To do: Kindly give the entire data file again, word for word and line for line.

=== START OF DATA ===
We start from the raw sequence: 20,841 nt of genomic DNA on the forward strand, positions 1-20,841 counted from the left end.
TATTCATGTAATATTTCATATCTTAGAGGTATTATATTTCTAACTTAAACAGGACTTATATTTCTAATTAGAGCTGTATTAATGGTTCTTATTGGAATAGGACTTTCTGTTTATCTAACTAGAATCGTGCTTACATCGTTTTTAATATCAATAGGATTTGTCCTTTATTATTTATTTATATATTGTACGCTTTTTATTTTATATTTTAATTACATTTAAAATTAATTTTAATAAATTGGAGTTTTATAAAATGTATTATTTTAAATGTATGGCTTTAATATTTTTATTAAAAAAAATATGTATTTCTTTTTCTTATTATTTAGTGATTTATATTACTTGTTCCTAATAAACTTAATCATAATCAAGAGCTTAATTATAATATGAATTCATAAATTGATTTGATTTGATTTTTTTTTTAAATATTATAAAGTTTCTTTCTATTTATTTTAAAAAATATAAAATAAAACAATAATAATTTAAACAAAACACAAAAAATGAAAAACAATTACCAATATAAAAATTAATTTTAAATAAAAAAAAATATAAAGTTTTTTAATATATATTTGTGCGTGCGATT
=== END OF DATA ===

We start from the raw sequence: 20,841 nt of genomic DNA on the forward strand, positions 1-20,841 counted from the left end.
TATTCATGTAATATTTCATATCTTAGAGGTATTATATTTCTAACTTAAACAGGACTTATATTTCTAATTAGAGCTGTATTAATGGTTCTTATTGGAATAGGACTTTCTGTTTATCTAACTAGAATCGTGCTTACATCGTTTTTAATATCAATAGGATTTGTCCTTTATTATTTATTTATATATTGTACGCTTTTTATTTTATATTTTAATTACATTTAAAATTAATTTTAATAAATTGGAGTTTTATAAAATGTATTATTTTAAATGTATGGCTTTAATATTTTTATTAAAAAAAATATGTATTTCTTTTTCTTATTATTTAGTGATTTATATTACTTGTTCCTAATAAACTTAATCATAATCAAGAGCTTAATTATAATATGAATTCATAAATTGATTTGATTTGATTTTTTTTTTAAATATTATAAAGTTTCTTTCTATTTATTTTAAAAAATATAAAATAAAACAATAATAATTTAAACAAAACACAAAAAATGAAAAACAATTACCAATATAAAAATTAATTTTAAATAAAAAAAAATATAAAGTTTTTTAATATATATTTGTGCGTGCGATT